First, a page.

that has been placed over their locations. This is not the
most accurate way to locate the holes, but this device
does not need a lot of accuracy so it’s just fine. Be sure to
take the interior features and location of the jacks into
account when doing this. Each hole location was punched
to make a dimple which helps to start the drill on center.
The holes were drilled on a drill press, starting with a
3/64” drill to make small pilot holes and then with the
final size drill (as shown in Photo 3) which follows those
pilot holes. When using this two drill procedure, the
location of the final hole will be accurate to a small
fraction of the size of the small pilot drill.
The plastic housing was held in a drill press vise to
prevent it from being grabbed by the drill and dangerously
spun around. The drill was fed downward slowly. A hand
drill could also be used with the cover held in a bench
vise. The 15/64” hole is just a few thousandths too small
for the stem of the switch, so a round file was used to
enlarge it just a bit. About a half dozen strokes were
enough to do this. A countersink was used to remove the
sharp edges of the holes both inside and outside, and to
bevel the edges of the cable holes (Photo 4).
A trick was used in mounting the switch. Most toggle
switches have a keyed washer that prevents the switch
from rotating in its hole. These keyed washers have an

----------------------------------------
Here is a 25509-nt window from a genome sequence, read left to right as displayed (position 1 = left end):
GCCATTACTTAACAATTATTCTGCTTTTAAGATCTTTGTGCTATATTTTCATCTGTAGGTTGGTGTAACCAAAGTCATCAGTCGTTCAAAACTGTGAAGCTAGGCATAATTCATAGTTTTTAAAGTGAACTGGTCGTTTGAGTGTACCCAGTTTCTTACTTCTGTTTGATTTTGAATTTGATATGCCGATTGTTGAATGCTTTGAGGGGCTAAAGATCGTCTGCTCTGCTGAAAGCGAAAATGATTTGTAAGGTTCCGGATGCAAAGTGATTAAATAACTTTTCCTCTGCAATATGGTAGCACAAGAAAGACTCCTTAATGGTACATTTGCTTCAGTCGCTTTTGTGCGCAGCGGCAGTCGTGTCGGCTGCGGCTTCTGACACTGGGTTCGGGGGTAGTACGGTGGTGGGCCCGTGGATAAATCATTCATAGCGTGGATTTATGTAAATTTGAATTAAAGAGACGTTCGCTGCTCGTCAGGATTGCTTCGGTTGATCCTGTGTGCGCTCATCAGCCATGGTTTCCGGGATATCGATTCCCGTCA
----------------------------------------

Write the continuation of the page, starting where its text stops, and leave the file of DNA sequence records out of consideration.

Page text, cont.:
internal key that fits in a key slot on the barrel of the
switch and a bent tab on the outside diameter that is
intended to fit in a small hole drilled near the main hole
for the switch. In spite of careful measurement and drilling,
this bent tab often does not fit properly, so a different
method was used in place of drilling.
The switch was placed in the hole in the case and the
keyed washer was placed on it on the outside, with the
tab resting against the plastic. Then, the nut was put on
just finger tight so it would not move around. A hot (600º
F) soldering iron with a small tip was placed on the
washer just above the bent tab, and light pressure was
applied until the tab melted in and the washer was flat on
the surface of the cover.
Be careful not to go too far; a gentle touch is best.
This worked perfectly and the appearance is very nice. It
looks a lot better than a drilled hole. I wish I had thought
of this trick about 30 years ago.
The wiring is done on the switch first, one row at a
time. The two sides of the switch are labeled “Fax” and
“B.P.” (bypass) to help. Keep in mind that most toggle
switches make contact from the common terminals in the
center row to the terminals on the side row that is
OPPOSITE to the direction that the switch is thrown. This
can be confirmed with an ohmmeter. The first row that is
wired is side #2 on the schematic, or the bypass side. Two
yellow jumpers on this row can be seen in Photo 5.
Next, four wires are soldered to the terminals of row
C on the switch, or the center/common row. It would
have been best to preserve the red/green color scheme,
30 December 2015
■ Photo 3. Layout of holes.
■ Photo 4. Drilled and cleaned holes.
■ Photo 5. The wiring.